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dc.contributor.advisorFranz, Dana P.
dc.contributor.advisorMiller, Nicole C.
dc.contributor.authorPannell, Myra Carter
dc.date2016
dc.date.accessioned2020-09-11T15:32:12Z
dc.date.available2020-09-11T15:32:12Z
dc.identifier.urihttps://hdl.handle.net/11668/19896
dc.description.abstractThe debate over the effective preparation of pre-service teachers is not new. Often this debate concerns what might be considered successful methods for all pre-service teachers. However, preparation for career and technical education (CTE) teachers could look quite different than that of academic teachers, whether they are prepared through traditional or alternative routes to education. In this qualitative study, the researcher examined two iterations of the alternative-route program designed to prepare new CTE teachers in Mississippi and considered the level of self-efficacy of the teacher participants, the perceived effectiveness of the specific elements of each program, and the perceived significance of teacher/administrator and teacher/mentor relationships. The results of this study indicate that participants in the most recent iteration of the alternative-route program have a higher level of self-efficacy in teaching. The study also found that the specific elements of the newer version of the program are perceived as more relevant than those of the older version of the program and that teacher/administrator and teacher/mentor relationships play a key role in self-efficacy and job satisfaction among new CTE teachers. The results of this study also revealed that new CTE teachers desire opportunities to grow their pedagogical content knowledge by interacting and learning from veteran teachers in their respective content areas. Additionally, some of the more effective teachers who participated in this study rated themselves lower than their less effective colleagues on a self-efficacy survey and vice versa, indicating the presence of the Dunning-Kruger effect, which posits that, when an individual is unskilled in a certain task, they not only make poor choices in that area but also lack the metacognitive ability to realize it.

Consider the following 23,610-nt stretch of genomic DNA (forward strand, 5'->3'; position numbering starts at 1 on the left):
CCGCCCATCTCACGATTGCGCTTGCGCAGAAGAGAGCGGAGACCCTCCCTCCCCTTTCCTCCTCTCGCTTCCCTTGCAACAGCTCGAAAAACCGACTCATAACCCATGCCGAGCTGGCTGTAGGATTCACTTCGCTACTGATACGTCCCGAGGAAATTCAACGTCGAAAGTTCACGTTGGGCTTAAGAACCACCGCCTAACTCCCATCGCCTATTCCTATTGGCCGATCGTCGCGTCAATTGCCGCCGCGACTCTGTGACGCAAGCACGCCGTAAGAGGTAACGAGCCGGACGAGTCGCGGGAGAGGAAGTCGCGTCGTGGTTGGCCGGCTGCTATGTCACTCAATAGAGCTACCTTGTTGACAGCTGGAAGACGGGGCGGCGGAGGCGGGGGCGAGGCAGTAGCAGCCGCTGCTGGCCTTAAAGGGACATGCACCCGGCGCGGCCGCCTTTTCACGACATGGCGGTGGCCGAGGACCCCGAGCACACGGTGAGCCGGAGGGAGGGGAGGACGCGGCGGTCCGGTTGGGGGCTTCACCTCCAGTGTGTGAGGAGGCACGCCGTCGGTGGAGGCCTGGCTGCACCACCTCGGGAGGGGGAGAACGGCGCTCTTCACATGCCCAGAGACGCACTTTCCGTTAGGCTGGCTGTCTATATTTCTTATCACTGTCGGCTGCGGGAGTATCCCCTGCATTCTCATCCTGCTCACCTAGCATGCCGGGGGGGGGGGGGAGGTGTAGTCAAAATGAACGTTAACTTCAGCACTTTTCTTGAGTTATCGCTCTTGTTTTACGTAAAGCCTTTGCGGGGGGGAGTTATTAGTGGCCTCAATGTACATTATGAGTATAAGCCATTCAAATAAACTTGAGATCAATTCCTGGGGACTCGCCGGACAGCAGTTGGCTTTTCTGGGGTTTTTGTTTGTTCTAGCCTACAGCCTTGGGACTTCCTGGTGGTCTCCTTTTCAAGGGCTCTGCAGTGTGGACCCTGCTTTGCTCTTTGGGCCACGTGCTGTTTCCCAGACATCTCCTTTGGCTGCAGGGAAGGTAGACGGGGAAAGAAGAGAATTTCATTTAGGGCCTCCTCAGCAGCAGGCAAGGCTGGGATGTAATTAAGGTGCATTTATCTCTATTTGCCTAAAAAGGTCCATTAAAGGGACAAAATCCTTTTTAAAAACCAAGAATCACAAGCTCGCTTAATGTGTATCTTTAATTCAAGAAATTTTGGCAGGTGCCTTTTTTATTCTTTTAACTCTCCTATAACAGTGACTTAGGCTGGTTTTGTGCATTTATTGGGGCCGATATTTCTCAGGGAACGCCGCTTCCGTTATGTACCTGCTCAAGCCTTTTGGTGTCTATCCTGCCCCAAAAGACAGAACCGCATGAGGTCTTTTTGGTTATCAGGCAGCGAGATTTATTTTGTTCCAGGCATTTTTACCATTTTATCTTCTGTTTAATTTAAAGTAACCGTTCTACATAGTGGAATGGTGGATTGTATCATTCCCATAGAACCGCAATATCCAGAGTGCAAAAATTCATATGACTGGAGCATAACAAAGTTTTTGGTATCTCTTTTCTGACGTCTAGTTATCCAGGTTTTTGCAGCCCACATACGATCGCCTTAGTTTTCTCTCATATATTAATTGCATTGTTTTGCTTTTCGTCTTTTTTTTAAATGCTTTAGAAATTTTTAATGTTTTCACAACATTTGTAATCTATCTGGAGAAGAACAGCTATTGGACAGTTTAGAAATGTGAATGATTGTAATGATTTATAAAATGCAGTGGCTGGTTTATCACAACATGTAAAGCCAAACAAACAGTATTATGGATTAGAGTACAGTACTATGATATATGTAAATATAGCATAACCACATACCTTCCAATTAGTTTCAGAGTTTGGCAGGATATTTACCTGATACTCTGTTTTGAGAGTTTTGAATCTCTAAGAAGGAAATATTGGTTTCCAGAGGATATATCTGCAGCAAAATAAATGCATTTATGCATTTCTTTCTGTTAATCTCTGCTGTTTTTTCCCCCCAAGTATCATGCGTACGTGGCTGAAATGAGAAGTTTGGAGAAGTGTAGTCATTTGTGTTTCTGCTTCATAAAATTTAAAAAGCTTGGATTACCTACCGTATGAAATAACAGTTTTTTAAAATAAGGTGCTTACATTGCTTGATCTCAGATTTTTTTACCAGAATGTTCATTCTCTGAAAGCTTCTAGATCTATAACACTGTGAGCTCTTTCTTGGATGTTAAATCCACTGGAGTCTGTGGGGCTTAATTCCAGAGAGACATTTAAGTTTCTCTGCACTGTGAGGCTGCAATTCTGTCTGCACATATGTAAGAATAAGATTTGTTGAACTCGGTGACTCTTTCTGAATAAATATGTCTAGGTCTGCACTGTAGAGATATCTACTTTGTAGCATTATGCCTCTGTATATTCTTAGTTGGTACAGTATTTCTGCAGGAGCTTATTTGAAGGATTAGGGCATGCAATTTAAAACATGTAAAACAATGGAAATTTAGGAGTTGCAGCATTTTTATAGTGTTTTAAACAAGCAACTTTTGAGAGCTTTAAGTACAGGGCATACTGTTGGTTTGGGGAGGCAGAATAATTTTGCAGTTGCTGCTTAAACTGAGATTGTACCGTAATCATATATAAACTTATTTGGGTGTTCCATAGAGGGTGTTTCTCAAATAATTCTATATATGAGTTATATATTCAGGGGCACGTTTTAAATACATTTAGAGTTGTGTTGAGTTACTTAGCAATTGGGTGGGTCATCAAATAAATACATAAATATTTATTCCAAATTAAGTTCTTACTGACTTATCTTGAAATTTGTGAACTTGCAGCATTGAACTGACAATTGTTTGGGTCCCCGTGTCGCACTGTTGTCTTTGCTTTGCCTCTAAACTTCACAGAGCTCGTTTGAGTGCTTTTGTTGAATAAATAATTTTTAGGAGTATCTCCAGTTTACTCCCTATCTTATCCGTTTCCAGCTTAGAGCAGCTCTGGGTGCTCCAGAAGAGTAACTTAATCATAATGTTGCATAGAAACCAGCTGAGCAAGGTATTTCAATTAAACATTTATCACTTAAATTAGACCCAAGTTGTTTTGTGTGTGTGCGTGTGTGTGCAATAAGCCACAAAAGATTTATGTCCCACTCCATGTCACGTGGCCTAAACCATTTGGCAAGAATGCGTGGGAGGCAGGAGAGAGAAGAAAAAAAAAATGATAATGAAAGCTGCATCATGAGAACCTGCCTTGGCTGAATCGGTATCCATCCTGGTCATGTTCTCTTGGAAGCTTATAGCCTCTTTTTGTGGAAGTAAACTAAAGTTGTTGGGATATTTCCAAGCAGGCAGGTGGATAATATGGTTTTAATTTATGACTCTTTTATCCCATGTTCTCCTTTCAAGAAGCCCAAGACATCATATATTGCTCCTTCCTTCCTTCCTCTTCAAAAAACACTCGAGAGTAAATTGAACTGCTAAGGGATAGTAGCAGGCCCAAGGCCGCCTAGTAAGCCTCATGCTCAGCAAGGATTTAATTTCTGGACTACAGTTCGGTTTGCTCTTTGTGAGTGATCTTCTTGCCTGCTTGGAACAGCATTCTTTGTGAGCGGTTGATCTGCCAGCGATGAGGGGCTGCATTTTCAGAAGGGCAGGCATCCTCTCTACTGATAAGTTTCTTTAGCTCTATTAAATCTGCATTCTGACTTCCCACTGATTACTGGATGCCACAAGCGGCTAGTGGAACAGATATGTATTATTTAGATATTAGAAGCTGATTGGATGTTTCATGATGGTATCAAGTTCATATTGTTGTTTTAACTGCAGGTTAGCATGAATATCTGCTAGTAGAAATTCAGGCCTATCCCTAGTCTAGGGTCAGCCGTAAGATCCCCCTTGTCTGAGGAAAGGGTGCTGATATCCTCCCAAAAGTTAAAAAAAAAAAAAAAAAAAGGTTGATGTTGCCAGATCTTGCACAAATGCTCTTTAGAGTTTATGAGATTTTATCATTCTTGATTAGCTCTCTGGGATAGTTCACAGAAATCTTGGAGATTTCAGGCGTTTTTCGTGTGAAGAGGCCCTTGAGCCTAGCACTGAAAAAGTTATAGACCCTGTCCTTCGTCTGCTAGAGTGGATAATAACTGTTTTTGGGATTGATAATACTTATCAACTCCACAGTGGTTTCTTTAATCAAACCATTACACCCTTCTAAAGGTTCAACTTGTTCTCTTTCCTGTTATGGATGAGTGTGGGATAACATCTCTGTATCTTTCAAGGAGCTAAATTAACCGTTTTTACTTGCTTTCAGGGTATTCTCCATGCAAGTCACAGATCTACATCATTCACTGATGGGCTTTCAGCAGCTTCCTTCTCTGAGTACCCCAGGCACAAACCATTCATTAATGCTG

dc.publisherMississippi State University
dc.subject.otherteacher preparation
dc.subject.othercareer and technical education
dc.subject.otheralternative route
dc.subject.otheradministrator relationships
dc.subject.othermentor relationships
dc.titleWhat Really Works in Teacher Preparation Programs: Teachers' Self-Efficacy and Perceived Successful Methods After Participation in Mississippi's Career And Technical Education Alternate Route Program
dc.typeDissertation
dc.publisher.departmentDepartment of Curriculum, Instruction, and Special Education
dc.publisher.collegeCollege of Education
dc.date.authorbirth1976
dc.subject.degreeDoctor of Philosophy
dc.contributor.committeeHopper, Peggy F.
dc.contributor.committeeOwen, Sean M.


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